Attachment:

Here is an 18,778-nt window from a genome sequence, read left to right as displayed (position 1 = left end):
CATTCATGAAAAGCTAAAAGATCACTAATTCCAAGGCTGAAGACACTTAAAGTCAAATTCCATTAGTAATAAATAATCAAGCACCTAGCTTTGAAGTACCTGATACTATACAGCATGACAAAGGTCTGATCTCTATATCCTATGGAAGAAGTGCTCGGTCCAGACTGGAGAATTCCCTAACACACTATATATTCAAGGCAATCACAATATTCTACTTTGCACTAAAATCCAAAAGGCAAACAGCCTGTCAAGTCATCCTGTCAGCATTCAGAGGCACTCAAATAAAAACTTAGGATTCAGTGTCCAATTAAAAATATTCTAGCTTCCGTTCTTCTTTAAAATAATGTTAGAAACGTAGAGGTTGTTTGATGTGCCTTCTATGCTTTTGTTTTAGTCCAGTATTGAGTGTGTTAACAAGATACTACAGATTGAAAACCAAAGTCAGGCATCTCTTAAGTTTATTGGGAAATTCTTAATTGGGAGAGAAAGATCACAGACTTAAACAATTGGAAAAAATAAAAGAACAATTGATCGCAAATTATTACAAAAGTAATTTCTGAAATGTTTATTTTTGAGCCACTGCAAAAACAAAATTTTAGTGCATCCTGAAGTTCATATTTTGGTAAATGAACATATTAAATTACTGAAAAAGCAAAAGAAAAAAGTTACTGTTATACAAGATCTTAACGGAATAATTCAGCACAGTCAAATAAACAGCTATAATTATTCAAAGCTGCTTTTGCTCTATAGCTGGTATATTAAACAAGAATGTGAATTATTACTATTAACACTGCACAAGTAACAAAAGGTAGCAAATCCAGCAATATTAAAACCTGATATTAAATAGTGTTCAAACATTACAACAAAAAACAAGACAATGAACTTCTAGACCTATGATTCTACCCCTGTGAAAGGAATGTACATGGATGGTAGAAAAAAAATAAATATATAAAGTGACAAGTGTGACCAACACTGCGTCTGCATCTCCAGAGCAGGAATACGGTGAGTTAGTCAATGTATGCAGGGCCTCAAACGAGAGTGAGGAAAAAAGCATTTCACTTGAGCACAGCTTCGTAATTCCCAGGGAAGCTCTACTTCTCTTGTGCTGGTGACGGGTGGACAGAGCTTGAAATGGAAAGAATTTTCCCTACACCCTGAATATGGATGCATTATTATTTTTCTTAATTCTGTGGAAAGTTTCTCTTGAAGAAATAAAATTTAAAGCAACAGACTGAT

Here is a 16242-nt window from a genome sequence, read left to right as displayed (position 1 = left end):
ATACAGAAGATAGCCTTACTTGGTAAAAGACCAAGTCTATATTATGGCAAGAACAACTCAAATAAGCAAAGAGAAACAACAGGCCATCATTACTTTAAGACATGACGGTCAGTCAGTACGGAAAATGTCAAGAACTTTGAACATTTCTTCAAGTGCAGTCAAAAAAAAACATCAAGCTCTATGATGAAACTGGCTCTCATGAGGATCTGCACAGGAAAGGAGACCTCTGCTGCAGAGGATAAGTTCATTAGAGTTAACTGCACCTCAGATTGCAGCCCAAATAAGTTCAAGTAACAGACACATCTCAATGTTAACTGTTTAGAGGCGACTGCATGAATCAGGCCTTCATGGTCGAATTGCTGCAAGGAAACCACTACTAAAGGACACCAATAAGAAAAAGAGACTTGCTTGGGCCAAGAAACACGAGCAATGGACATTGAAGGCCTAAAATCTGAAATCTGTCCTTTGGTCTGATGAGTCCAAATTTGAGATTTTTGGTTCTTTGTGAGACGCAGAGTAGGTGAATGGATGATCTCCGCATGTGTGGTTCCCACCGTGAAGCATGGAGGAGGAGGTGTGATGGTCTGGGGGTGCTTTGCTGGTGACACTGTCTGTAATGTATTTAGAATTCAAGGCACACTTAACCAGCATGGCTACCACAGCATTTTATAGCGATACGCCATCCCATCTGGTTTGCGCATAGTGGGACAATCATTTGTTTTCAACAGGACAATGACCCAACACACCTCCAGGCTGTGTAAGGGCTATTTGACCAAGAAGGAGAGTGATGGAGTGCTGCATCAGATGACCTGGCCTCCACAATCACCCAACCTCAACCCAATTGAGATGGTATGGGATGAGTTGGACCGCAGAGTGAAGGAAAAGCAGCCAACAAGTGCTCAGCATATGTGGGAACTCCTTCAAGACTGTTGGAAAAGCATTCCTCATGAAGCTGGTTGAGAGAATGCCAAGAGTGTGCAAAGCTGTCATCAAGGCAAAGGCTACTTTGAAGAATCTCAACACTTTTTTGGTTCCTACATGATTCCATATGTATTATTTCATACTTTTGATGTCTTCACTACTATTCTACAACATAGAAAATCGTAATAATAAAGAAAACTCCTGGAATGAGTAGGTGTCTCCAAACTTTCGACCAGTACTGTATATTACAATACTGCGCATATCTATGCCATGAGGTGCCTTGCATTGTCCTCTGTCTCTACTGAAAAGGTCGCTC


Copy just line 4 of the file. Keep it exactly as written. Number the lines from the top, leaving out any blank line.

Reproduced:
ATACAGAAGATAGCCTTACTTGGTAAAAGACCAAGTCTATATTATGGCAAGAACAACTCAAATAAGCAAAGAGAAACAACAGGCCATCATTACTTTAAGACATGACGGTCAGTCAGTACGGAAAATGTCAAGAACTTTGAACATTTCTTCAAGTGCAGTCAAAAAAAAACATCAAGCTCTATGATGAAACTGGCTCTCATGAGGATCTGCACAGGAAAGGAGACCTCTGCTGCAGAGGATAAGTTCATTAGAGTTAACTGCACCTCAGATTGCAGCCCAAATAAGTTCAAGTAACAGACACATCTCAATGTTAACTGTTTAGAGGCGACTGCATGAATCAGGCCTTCATGGTCGAATTGCTGCAAGGAAACCACTACTAAAGGACACCAATAAGAAAAAGAGACTTGCTTGGGCCAAGAAACACGAGCAATGGACATTGAAGGCCTAAAATCTGAAATCTGTCCTTTGGTCTGATGAGTCCAAATTTGAGATTTTTGGTTCTTTGTGAGACGCAGAGTAGGTGAATGGATGATCTCCGCATGTGTGGTTCCCACCGTGAAGCATGGAGGAGGAGGTGTGATGGTCTGGGGGTGCTTTGCTGGTGACACTGTCTGTAATGTATTTAGAATTCAAGGCACACTTAACCAGCATGGCTACCACAGCATTTTATAGCGATACGCCATCCCATCTGGTTTGCGCATAGTGGGACAATCATTTGTTTTCAACAGGACAATGACCCAACACACCTCCAGGCTGTGTAAGGGCTATTTGACCAAGAAGGAGAGTGATGGAGTGCTGCATCAGATGACCTGGCCTCCACAATCACCCAACCTCAACCCAATTGAGATGGTATGGGATGAGTTGGACCGCAGAGTGAAGGAAAAGCAGCCAACAAGTGCTCAGCATATGTGGGAACTCCTTCAAGACTGTTGGAAAAGCATTCCTCATGAAGCTGGTTGAGAGAATGCCAAGAGTGTGCAAAGCTGTCATCAAGGCAAAGGCTACTTTGAAGAATCTCAACACTTTTTTGGTTCCTACATGATTCCATATGTATTATTTCATACTTTTGATGTCTTCACTACTATTCTACAACATAGAAAATCGTAATAATAAAGAAAACTCCTGGAATGAGTAGGTGTCTCCAAACTTTCGACCAGTACTGTATATTACAATACTGCGCATATCTATGCCATGAGGTGCCTTGCATTGTCCTCTGTCTCTACTGAAAAGGTCGCTC